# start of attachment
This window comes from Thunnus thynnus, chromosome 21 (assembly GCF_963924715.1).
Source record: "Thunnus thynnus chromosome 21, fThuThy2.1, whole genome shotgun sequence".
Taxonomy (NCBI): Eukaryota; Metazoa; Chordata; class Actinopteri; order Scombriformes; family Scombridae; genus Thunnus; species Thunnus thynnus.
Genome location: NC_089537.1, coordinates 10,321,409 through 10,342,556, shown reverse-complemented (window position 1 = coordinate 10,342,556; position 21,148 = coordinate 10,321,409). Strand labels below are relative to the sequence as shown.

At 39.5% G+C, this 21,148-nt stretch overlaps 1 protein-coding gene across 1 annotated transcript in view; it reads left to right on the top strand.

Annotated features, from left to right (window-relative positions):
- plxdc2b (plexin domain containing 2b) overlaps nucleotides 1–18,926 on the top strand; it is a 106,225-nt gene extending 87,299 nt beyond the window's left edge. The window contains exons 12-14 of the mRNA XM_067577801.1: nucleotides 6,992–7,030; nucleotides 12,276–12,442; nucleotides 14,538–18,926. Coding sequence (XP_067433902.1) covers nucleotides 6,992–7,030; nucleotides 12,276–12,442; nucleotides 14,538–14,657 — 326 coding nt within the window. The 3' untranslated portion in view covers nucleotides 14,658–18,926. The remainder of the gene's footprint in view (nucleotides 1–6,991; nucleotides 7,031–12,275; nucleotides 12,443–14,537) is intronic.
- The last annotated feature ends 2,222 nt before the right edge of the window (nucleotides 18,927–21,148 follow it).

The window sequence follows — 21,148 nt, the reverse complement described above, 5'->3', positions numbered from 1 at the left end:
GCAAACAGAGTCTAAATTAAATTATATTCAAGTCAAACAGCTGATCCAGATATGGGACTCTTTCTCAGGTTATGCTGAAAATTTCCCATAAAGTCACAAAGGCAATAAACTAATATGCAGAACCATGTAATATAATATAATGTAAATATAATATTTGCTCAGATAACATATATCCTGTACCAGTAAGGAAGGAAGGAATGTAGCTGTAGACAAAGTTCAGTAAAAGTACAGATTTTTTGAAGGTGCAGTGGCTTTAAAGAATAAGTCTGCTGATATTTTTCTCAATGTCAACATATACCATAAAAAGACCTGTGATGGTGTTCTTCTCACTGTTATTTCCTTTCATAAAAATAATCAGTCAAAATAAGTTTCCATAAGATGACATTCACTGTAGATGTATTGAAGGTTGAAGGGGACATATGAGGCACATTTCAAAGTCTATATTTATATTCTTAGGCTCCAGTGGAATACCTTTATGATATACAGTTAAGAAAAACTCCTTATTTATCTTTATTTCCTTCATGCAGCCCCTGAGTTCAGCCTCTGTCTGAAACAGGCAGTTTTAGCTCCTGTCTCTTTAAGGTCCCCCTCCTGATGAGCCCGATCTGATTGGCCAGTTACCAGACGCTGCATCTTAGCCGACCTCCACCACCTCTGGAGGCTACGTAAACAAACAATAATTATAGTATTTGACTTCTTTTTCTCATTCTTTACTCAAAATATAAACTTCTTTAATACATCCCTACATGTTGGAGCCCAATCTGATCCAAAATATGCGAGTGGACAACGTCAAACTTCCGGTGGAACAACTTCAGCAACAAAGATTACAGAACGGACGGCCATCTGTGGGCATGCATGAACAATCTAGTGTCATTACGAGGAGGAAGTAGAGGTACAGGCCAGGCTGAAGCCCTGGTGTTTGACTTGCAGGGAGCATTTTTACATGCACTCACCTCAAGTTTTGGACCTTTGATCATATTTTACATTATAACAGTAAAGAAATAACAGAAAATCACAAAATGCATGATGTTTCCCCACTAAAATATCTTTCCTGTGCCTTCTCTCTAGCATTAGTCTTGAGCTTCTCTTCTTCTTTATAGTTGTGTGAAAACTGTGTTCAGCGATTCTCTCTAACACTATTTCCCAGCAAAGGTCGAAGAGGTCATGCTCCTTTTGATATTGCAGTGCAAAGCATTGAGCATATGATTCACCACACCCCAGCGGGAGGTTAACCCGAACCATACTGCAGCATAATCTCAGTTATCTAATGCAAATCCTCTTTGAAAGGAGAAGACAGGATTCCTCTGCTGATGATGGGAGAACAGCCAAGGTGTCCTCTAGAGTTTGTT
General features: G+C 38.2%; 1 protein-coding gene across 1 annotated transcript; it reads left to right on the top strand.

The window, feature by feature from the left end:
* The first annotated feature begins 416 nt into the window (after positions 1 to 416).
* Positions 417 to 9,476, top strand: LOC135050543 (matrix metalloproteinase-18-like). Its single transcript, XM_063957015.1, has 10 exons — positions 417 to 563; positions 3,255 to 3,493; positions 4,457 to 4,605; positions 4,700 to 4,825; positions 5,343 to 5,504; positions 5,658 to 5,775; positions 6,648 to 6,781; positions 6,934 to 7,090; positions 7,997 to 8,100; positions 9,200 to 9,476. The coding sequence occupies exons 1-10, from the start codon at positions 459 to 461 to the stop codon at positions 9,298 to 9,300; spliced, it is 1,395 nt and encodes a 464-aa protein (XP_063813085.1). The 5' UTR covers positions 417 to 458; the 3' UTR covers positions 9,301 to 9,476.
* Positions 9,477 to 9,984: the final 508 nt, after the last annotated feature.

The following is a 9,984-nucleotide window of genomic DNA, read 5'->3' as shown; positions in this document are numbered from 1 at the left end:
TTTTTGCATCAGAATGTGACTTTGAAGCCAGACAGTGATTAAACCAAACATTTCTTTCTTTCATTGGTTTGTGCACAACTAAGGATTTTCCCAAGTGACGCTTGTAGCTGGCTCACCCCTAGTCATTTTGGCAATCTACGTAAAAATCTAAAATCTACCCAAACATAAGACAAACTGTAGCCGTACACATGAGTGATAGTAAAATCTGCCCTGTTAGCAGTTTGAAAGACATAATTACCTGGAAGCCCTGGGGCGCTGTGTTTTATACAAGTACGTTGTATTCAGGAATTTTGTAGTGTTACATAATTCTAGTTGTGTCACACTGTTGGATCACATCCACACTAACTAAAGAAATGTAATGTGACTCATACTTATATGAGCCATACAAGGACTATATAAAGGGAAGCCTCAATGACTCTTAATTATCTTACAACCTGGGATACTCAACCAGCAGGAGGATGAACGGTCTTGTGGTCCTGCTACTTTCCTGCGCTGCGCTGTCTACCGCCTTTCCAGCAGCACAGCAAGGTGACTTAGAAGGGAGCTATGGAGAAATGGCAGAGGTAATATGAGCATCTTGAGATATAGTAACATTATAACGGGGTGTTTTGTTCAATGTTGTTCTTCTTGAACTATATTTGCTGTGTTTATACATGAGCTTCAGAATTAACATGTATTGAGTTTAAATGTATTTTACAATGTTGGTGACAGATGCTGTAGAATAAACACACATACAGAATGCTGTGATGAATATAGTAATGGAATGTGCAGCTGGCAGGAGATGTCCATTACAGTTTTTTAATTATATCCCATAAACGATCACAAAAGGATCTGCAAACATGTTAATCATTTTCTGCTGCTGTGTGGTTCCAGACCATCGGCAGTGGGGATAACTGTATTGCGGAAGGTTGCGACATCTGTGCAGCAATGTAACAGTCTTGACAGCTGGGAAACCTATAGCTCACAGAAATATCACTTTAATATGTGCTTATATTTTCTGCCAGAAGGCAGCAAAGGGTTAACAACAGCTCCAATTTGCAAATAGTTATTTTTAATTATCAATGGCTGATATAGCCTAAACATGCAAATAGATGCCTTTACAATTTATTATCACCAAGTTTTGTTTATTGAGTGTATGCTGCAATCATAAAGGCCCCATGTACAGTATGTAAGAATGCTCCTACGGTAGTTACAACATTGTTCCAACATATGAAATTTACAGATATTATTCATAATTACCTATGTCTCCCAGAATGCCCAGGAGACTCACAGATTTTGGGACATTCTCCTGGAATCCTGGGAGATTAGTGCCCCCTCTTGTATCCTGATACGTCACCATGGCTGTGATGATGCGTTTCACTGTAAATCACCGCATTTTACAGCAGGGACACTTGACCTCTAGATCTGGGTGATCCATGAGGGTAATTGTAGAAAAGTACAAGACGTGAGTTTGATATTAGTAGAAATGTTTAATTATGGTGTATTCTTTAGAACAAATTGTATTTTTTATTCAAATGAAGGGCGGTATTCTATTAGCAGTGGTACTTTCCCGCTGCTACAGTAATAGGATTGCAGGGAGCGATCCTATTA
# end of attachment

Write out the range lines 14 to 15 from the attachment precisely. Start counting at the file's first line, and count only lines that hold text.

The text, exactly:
* Positions 417 to 9,476, top strand: LOC135050543 (matrix metalloproteinase-18-like). Its single transcript, XM_063957015.1, has 10 exons — positions 417 to 563; positions 3,255 to 3,493; positions 4,457 to 4,605; positions 4,700 to 4,825; positions 5,343 to 5,504; positions 5,658 to 5,775; positions 6,648 to 6,781; positions 6,934 to 7,090; positions 7,997 to 8,100; positions 9,200 to 9,476. The coding sequence occupies exons 1-10, from the start codon at positions 459 to 461 to the stop codon at positions 9,298 to 9,300; spliced, it is 1,395 nt and encodes a 464-aa protein (XP_063813085.1). The 5' UTR covers positions 417 to 458; the 3' UTR covers positions 9,301 to 9,476.
* Positions 9,477 to 9,984: the final 508 nt, after the last annotated feature.